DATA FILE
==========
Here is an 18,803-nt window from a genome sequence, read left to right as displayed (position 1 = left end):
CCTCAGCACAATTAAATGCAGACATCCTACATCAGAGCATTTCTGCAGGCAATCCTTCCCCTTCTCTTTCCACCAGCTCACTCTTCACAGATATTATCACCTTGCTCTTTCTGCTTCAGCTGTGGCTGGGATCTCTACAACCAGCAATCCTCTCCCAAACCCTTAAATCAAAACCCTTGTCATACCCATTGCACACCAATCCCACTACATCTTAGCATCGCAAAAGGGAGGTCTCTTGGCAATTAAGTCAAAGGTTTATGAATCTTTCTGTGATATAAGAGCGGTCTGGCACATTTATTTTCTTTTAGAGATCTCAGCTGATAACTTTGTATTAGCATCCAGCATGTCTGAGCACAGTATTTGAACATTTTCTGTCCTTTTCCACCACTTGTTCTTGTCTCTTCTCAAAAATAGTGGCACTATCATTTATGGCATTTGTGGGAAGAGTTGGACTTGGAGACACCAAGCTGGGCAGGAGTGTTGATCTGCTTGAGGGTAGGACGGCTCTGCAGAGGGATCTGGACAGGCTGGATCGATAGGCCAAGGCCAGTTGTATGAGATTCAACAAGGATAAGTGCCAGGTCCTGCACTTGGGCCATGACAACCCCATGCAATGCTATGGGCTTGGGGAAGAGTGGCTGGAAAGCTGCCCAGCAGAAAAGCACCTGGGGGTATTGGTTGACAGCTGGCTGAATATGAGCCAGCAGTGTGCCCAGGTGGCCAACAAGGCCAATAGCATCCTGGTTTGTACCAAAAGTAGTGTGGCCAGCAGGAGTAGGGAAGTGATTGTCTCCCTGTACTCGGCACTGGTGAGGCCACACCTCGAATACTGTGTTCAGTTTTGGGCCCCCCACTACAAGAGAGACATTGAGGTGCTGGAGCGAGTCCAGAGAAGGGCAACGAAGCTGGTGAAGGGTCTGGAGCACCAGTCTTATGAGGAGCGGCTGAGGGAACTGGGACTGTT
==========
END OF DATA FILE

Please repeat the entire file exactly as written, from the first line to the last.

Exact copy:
Here is an 18,803-nt window from a genome sequence, read left to right as displayed (position 1 = left end):
CCTCAGCACAATTAAATGCAGACATCCTACATCAGAGCATTTCTGCAGGCAATCCTTCCCCTTCTCTTTCCACCAGCTCACTCTTCACAGATATTATCACCTTGCTCTTTCTGCTTCAGCTGTGGCTGGGATCTCTACAACCAGCAATCCTCTCCCAAACCCTTAAATCAAAACCCTTGTCATACCCATTGCACACCAATCCCACTACATCTTAGCATCGCAAAAGGGAGGTCTCTTGGCAATTAAGTCAAAGGTTTATGAATCTTTCTGTGATATAAGAGCGGTCTGGCACATTTATTTTCTTTTAGAGATCTCAGCTGATAACTTTGTATTAGCATCCAGCATGTCTGAGCACAGTATTTGAACATTTTCTGTCCTTTTCCACCACTTGTTCTTGTCTCTTCTCAAAAATAGTGGCACTATCATTTATGGCATTTGTGGGAAGAGTTGGACTTGGAGACACCAAGCTGGGCAGGAGTGTTGATCTGCTTGAGGGTAGGACGGCTCTGCAGAGGGATCTGGACAGGCTGGATCGATAGGCCAAGGCCAGTTGTATGAGATTCAACAAGGATAAGTGCCAGGTCCTGCACTTGGGCCATGACAACCCCATGCAATGCTATGGGCTTGGGGAAGAGTGGCTGGAAAGCTGCCCAGCAGAAAAGCACCTGGGGGTATTGGTTGACAGCTGGCTGAATATGAGCCAGCAGTGTGCCCAGGTGGCCAACAAGGCCAATAGCATCCTGGTTTGTACCAAAAGTAGTGTGGCCAGCAGGAGTAGGGAAGTGATTGTCTCCCTGTACTCGGCACTGGTGAGGCCACACCTCGAATACTGTGTTCAGTTTTGGGCCCCCCACTACAAGAGAGACATTGAGGTGCTGGAGCGAGTCCAGAGAAGGGCAACGAAGCTGGTGAAGGGTCTGGAGCACCAGTCTTATGAGGAGCGGCTGAGGGAACTGGGACTGTT